AUSTIN, Texas — A former aide to Texas Attorney General Ken Paxton fought back tears Thursday in the state Senate as he testified about his ex-boss in an impeachment trial that took an emotional turn on its third day.
Ryan Vassar is the third former colleague to testify in Paxton’s impeachment proceedings, which began Tuesday morning and have so far centered on the testimony of whistleblower ex-staffers. In 2020, Vassar joined with his colleagues to report Paxton to the FBI for suspected corruption after they became convinced that Paxton was abusing his office to benefit a political donor, Nate Paul.
The Republican-controlled House of Representatives impeached Paxton in May, overwhelmingly voting to approve 20 articles of impeachment alleging bribery, abuse of public trust and more. He now faces a trial in the Senate over whether to remove him and bar him from office.
The tearful testimony came when Vassar, 39, was asked about how Paxton had called the staffers who had reported him “rogue employees.”
“It was hurtful,” Vassar said, just before tears began to stream down his face. “I worked for the state for eight years as a public servant, as one who values the commitment to public service. To set an example for my kids. It’s contrary — the statement of being rogue — it’s contrary to the years that I dedicated my life to the state.”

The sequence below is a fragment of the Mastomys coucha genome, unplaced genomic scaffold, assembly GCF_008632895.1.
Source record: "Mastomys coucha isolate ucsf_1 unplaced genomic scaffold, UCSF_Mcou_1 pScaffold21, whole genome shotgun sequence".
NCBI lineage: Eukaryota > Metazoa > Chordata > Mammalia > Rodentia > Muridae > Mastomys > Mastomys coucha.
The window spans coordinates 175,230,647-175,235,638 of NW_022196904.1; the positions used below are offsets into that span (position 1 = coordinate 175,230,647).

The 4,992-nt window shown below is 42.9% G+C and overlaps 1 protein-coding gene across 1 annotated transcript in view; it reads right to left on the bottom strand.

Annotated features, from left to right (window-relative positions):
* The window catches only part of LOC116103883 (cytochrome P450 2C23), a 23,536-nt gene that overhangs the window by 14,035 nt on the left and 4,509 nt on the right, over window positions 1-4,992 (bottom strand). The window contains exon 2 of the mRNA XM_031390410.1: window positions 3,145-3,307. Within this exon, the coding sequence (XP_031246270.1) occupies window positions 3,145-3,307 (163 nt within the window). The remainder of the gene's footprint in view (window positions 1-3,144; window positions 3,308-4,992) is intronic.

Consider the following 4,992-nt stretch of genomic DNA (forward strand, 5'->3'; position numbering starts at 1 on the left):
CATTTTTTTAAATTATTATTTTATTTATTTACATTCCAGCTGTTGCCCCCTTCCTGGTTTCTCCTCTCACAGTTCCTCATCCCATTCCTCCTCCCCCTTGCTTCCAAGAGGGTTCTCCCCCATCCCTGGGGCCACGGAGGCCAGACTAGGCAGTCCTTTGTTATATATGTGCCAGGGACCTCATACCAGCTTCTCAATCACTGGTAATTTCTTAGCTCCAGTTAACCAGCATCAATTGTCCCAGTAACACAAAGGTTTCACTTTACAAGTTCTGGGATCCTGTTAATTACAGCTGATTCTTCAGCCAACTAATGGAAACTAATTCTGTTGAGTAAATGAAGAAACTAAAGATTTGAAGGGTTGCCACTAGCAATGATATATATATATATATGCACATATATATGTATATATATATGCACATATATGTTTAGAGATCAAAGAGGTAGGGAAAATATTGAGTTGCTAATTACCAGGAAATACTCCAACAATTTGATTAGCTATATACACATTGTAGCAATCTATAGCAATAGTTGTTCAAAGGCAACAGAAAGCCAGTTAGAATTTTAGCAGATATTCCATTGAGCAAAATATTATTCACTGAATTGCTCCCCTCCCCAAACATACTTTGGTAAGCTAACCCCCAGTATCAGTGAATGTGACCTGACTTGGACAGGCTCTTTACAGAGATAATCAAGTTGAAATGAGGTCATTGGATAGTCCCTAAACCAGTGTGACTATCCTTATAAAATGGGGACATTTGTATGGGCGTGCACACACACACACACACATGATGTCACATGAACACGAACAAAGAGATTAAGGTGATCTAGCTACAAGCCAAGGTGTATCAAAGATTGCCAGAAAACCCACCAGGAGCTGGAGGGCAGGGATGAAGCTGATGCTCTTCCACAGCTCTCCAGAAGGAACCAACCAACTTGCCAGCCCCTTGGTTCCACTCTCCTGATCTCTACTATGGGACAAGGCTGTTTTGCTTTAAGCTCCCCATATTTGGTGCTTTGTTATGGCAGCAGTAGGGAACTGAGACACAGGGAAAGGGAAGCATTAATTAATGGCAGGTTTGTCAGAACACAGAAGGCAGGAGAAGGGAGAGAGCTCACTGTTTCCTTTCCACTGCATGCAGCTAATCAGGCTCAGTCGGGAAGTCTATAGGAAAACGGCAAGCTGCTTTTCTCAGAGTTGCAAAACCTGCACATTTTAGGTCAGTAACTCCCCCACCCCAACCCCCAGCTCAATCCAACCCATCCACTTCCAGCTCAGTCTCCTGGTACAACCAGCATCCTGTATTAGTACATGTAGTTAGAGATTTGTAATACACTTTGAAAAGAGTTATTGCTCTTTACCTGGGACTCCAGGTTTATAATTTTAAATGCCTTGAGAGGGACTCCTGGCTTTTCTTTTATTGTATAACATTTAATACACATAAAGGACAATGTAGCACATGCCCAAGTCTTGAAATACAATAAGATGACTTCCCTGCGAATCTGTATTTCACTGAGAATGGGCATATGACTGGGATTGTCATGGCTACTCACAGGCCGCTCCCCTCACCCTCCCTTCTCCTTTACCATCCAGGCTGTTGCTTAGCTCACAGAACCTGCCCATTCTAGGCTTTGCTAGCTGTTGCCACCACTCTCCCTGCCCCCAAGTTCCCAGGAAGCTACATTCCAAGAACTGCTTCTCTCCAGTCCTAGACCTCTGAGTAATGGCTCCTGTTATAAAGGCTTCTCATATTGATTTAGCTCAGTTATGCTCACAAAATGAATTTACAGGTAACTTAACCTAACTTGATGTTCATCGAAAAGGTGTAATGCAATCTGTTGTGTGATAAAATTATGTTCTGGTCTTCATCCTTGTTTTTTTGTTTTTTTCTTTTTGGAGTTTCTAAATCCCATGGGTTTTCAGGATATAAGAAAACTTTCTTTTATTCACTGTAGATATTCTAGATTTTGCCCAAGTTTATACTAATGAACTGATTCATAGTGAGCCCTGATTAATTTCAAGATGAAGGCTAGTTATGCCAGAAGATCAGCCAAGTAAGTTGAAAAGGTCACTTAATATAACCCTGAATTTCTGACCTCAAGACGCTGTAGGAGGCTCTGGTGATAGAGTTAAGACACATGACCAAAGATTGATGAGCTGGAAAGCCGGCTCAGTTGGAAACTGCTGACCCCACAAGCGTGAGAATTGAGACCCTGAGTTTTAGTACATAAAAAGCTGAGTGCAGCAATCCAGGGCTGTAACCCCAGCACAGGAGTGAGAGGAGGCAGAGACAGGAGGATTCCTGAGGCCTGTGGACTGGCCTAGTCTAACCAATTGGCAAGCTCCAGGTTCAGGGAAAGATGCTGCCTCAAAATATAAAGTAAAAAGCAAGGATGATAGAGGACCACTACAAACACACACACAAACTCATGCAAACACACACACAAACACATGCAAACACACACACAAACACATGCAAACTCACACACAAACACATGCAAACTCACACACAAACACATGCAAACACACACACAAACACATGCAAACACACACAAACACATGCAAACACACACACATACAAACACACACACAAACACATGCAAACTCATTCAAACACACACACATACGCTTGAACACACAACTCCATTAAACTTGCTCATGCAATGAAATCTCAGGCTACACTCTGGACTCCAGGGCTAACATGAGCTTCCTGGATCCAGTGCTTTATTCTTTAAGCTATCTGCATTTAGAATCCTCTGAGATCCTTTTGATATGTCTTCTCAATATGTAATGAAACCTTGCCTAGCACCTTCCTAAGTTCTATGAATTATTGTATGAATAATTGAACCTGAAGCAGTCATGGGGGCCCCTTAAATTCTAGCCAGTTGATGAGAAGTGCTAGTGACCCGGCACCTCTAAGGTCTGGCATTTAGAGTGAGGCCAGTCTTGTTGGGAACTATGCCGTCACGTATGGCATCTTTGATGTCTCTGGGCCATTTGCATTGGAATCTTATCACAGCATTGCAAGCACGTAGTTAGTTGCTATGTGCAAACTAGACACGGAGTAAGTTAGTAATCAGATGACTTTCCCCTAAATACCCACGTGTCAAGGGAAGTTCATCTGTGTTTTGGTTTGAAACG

Vassar testified at length that Paxton “wanted us to find a way to help Nate Paul” by breaking with a routine policy to withhold law enforcement records from being released through an open records request. Vassar said he told Paxton that such a reversal was problematic and that it could damage law enforcement efforts.
He also testified about being asked to reverse a legal opinion about foreclosures for Paxton, which surprised him so much that he laughed when he was initially directed to change his legal conclusion.
Ryan Bangert, another former senior aide in Paxton’s office, testified at length Wednesday about Paxton's determination to reverse that opinion, which reportedly helped stop foreclosures on one of Paul's properties.
Bangert testified that he chose to sign his name to the opinion — instead of letting Vassar sign it — for fear there could be fallout.
“I went to the FBI because I believed, based on my experience of the previous nine months, that the attorney general had abandoned his obligation to work on behalf of the interests of the people of Texas to serve the interest of one person, Nate Paul,” Bangert said.
He said the month following the report was “unsettling” as he waited to be fired.
“I had believed in Ken Paxton and what he had been doing for years. I had moved my family here to Austin specifically to go to work for him, and I watched all of these things that we had done as a leadership team slowly begin to unravel,” Bangert said. “And it was absolutely heartbreaking to see that happen to an office that had been, in my view, a beacon for the conservative legal movement for years.”